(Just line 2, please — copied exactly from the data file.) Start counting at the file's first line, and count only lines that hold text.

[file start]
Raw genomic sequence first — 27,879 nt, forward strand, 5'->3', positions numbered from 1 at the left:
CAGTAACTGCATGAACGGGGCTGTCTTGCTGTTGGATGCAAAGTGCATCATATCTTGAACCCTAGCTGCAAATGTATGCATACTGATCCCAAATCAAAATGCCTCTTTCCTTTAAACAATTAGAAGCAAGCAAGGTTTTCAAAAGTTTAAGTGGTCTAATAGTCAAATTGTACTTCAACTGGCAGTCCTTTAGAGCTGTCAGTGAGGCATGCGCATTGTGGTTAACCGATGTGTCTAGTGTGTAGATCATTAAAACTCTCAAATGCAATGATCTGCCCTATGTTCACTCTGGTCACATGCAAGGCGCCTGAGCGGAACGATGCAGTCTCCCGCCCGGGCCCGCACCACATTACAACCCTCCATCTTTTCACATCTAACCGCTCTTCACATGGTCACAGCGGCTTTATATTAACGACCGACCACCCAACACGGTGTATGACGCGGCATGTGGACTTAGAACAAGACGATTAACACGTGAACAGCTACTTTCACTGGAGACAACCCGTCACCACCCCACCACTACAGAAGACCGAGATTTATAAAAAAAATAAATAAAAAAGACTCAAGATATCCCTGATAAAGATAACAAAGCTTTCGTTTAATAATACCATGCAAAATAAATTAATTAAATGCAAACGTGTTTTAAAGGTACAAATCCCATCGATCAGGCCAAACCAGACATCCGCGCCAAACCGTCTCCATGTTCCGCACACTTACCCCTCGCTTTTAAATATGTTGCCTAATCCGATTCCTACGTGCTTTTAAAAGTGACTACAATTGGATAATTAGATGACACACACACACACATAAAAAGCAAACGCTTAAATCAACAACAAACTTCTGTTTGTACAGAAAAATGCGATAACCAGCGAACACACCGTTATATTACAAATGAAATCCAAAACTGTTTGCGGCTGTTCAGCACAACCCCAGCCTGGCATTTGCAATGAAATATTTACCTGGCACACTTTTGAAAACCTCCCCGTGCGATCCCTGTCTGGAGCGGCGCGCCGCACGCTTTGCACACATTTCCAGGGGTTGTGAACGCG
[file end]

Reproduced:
CAGTAACTGCATGAACGGGGCTGTCTTGCTGTTGGATGCAAAGTGCATCATATCTTGAACCCTAGCTGCAAATGTATGCATACTGATCCCAAATCAAAATGCCTCTTTCCTTTAAACAATTAGAAGCAAGCAAGGTTTTCAAAAGTTTAAGTGGTCTAATAGTCAAATTGTACTTCAACTGGCAGTCCTTTAGAGCTGTCAGTGAGGCATGCGCATTGTGGTTAACCGATGTGTCTAGTGTGTAGATCATTAAAACTCTCAAATGCAATGATCTGCCCTATGTTCACTCTGGTCACATGCAAGGCGCCTGAGCGGAACGATGCAGTCTCCCGCCCGGGCCCGCACCACATTACAACCCTCCATCTTTTCACATCTAACCGCTCTTCACATGGTCACAGCGGCTTTATATTAACGACCGACCACCCAACACGGTGTATGACGCGGCATGTGGACTTAGAACAAGACGATTAACACGTGAACAGCTACTTTCACTGGAGACAACCCGTCACCACCCCACCACTACAGAAGACCGAGATTTATAAAAAAAATAAATAAAAAAGACTCAAGATATCCCTGATAAAGATAACAAAGCTTTCGTTTAATAATACCATGCAAAATAAATTAATTAAATGCAAACGTGTTTTAAAGGTACAAATCCCATCGATCAGGCCAAACCAGACATCCGCGCCAAACCGTCTCCATGTTCCGCACACTTACCCCTCGCTTTTAAATATGTTGCCTAATCCGATTCCTACGTGCTTTTAAAAGTGACTACAATTGGATAATTAGATGACACACACACACACATAAAAAGCAAACGCTTAAATCAACAACAAACTTCTGTTTGTACAGAAAAATGCGATAACCAGCGAACACACCGTTATATTACAAATGAAATCCAAAACTGTTTGCGGCTGTTCAGCACAACCCCAGCCTGGCATTTGCAATGAAATATTTACCTGGCACACTTTTGAAAACCTCCCCGTGCGATCCCTGTCTGGAGCGGCGCGCCGCACGCTTTGCACACATTTCCAGGGGTTGTGAACGCG